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June 10, 2009

New FCRA case regarding 15 U.S.C. 1681e(b)

New case regarding the Fair Credit Reporting Act from the Federal Court for the District of Columbia. Wilson v. Prudential Financial, et al., 2009 U.S. Dist. LEXIS 26483 (D. DC March 30, 2009).

Defendant CARCO Group, Inc. (“CARCO”), a consumer reporting agency that does background checks on consumers, prepared a background report on Plaintiff Derek T. Wilson for Prudential Financial Services (“Prudential”) related to Plaintiff’s offer of employment with Prudential. The background report’s criminal history section listed a criminal charge as "pending". Based on the erroneous background report, Prudential withdrew the Plaintiff's job offer. CARCO amended the background report on Plaintiff and sent it to Prudential indicating that Plaintiff had no past or pending criminal charges but Prudential refused to re-extend the offer.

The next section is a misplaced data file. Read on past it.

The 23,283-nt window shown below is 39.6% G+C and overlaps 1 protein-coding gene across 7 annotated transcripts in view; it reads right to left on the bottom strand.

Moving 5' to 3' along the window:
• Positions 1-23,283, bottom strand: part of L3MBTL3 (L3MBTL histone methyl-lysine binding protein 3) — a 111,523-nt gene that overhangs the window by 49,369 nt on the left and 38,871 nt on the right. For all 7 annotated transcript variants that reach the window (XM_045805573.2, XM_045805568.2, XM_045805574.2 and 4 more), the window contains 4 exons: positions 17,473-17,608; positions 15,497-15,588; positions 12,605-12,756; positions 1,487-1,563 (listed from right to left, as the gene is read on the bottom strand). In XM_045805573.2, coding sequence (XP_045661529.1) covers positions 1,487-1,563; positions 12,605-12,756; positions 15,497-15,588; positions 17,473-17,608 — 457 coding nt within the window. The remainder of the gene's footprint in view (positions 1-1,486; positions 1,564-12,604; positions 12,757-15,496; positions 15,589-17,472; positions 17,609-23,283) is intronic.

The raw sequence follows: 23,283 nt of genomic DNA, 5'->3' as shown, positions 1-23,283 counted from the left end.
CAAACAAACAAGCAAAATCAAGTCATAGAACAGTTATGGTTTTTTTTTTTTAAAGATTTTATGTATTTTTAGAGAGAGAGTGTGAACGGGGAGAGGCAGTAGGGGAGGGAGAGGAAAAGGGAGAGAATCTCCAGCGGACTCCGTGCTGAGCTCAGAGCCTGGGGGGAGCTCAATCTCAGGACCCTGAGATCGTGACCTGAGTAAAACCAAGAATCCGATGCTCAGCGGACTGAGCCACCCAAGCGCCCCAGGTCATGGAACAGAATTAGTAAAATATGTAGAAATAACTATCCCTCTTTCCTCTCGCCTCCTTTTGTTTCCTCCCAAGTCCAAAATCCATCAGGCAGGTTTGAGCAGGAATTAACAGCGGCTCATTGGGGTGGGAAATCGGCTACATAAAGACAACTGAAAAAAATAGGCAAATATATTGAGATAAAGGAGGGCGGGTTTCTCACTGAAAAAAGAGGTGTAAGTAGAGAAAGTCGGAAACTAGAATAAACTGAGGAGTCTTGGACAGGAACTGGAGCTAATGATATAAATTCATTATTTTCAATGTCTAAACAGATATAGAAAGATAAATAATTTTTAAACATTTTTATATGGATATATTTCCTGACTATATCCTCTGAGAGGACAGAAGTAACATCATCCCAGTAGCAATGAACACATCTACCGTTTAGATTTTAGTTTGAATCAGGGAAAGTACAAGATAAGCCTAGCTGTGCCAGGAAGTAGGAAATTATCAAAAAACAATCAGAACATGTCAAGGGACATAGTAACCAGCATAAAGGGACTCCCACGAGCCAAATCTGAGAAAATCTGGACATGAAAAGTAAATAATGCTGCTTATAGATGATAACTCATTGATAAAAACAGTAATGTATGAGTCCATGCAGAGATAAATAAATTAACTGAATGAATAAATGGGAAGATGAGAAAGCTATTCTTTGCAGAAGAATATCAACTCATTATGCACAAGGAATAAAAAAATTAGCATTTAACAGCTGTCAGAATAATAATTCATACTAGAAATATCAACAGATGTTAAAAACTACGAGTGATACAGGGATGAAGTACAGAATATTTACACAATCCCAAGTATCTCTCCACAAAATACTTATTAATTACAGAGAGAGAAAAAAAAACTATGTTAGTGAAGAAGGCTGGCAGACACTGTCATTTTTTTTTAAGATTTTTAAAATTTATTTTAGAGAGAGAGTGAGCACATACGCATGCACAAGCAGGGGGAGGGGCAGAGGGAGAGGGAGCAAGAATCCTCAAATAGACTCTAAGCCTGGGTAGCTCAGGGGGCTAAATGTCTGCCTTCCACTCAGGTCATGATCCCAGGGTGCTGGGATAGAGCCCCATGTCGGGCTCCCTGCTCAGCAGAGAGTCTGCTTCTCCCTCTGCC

Plaintiff sued CARCO alleging that CARCO violated 15 U.S.C. 1681e(b) of the Fair Credit Report Act which requires consumer reporting agencies to use reasonable procedures to assure the maximum possible accuracy of the consumer reports they create. CARCO filed a motion for summary judgment seeking dismissal of the lawsuit because the Plaintiff had not provided sufficient evidence to establish the elements of his 15 U.S.C. 1681e(b) claim.

The court denied Defendant’s motion, finding that the Plaintiff had present sufficient proof that the Defendant failed to follow reasonable procedures to assure the maximum possible accuracy of the consumer report regarding the Plaintiff. Plaintiff's evidence created a material question of fact that only the jury could decide.

Overall, a good result and a well rationed opinion from the Court.

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